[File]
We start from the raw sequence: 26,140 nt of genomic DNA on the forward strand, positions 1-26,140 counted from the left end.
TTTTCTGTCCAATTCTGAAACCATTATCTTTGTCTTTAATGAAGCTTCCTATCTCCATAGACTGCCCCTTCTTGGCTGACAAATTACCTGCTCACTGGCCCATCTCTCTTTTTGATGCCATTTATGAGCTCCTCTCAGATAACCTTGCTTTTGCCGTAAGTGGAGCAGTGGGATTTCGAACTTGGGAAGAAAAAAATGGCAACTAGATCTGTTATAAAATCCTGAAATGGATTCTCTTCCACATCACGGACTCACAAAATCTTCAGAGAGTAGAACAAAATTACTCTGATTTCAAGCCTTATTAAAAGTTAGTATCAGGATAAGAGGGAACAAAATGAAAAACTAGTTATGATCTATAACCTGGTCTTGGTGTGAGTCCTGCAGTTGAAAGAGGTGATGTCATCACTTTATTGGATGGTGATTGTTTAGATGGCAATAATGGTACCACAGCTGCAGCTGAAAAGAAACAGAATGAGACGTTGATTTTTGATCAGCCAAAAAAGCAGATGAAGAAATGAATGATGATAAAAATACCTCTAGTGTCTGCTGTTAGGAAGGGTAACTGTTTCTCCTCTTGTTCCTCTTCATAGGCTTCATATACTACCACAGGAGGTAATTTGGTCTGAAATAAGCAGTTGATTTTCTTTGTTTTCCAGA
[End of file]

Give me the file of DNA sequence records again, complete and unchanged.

We start from the raw sequence: 26,140 nt of genomic DNA on the forward strand, positions 1-26,140 counted from the left end.
TTTTCTGTCCAATTCTGAAACCATTATCTTTGTCTTTAATGAAGCTTCCTATCTCCATAGACTGCCCCTTCTTGGCTGACAAATTACCTGCTCACTGGCCCATCTCTCTTTTTGATGCCATTTATGAGCTCCTCTCAGATAACCTTGCTTTTGCCGTAAGTGGAGCAGTGGGATTTCGAACTTGGGAAGAAAAAAATGGCAACTAGATCTGTTATAAAATCCTGAAATGGATTCTCTTCCACATCACGGACTCACAAAATCTTCAGAGAGTAGAACAAAATTACTCTGATTTCAAGCCTTATTAAAAGTTAGTATCAGGATAAGAGGGAACAAAATGAAAAACTAGTTATGATCTATAACCTGGTCTTGGTGTGAGTCCTGCAGTTGAAAGAGGTGATGTCATCACTTTATTGGATGGTGATTGTTTAGATGGCAATAATGGTACCACAGCTGCAGCTGAAAAGAAACAGAATGAGACGTTGATTTTTGATCAGCCAAAAAAGCAGATGAAGAAATGAATGATGATAAAAATACCTCTAGTGTCTGCTGTTAGGAAGGGTAACTGTTTCTCCTCTTGTTCCTCTTCATAGGCTTCATATACTACCACAGGAGGTAATTTGGTCTGAAATAAGCAGTTGATTTTCTTTGTTTTCCAGA